3 Factors Affecting Dental Cavity Treatment

Dental caries, more commonly known as cavities, are a type of tooth decay. A cavity initially punctures the protective enamel layer of the tooth. If left untreated, the cavity can continue on into the tooth until it pierces the dentin and potentially exposes the sensitive pulp material inside.

The treatment options for a cavity vary according to the cavity's severity and position and the position of the affected tooth. Different types of treatments can involve either a traditional dentist or a cosmetic dentist:

Minor Cavity: Fluoride and Improved Hygiene

If the cavity has only begun to affect the enamel, you likely won't need any invasive dental treatments to cure the problem. Use of fluoride toothpaste or mouthwash will strengthen the existing enamel and prevent any further erosion.

It's important to use fluoride as the dentist directs. You also need to pay close attention to dental hygiene. Brush your teeth at least twice a day using a soft toothbrush and the dentist-recommended toothpaste. Floss between your teeth daily to remove any lingering bacteria that can create cavities.

Moderate to Severe Cavity: Filling or Root Canal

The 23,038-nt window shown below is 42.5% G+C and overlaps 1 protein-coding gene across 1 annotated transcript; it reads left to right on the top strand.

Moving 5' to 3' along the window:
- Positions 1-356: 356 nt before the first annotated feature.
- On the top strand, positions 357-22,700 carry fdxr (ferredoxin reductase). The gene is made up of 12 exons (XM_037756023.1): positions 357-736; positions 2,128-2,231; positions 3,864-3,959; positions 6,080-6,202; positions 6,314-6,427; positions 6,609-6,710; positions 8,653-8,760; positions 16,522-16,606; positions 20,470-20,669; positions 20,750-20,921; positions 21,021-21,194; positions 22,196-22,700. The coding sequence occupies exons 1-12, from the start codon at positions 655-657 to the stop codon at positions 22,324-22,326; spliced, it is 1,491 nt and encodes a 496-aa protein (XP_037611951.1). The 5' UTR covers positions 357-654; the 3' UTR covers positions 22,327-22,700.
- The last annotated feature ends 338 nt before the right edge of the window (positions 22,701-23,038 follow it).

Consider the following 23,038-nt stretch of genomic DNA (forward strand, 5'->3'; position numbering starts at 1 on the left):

If the cavity has penetrated the dentin, your dentist will need to fill that hole in some way to prevent harmful bacteria from creating an infection inside the tooth.

A cavity that has damaged the dentin but not the pulp can usually be treated with a filling. A metal or resin-based material is inserted into the hole and allowed to set to plug it shut. The procedure is quick and should be fairly painless.

If the cavity has damaged the pulp, the dentist might need to perform a root canal. This procedure involves opening up the top of the tooth and scraping out any damaged or infected pulp material. The pulp is replaced by synthetic filling material and the tooth is sealed closed with an artificial cap that covers both the entry hole and the cavity.

Rear Teeth Cavity: Metal Fillings

A rear or posterior tooth with moderate to severe cavity damage needs a strong filling material. That's because the rear teeth are exposed to most of the force when you chew.

Composite resin is a popular filling material for front teeth because it is tooth colored. But the resin can crack over time under the pressure of biting. Metal filling materials are stronger. Silver amalgam is the cheaper option while gold is a more expensive but equally valid choice.

The metal fillings won't be tooth colored. But the location in the back of the mouth means others will rarely if ever see these fillings. To learn more, contact a company such as Wallington Dental with any questions or concerns you have.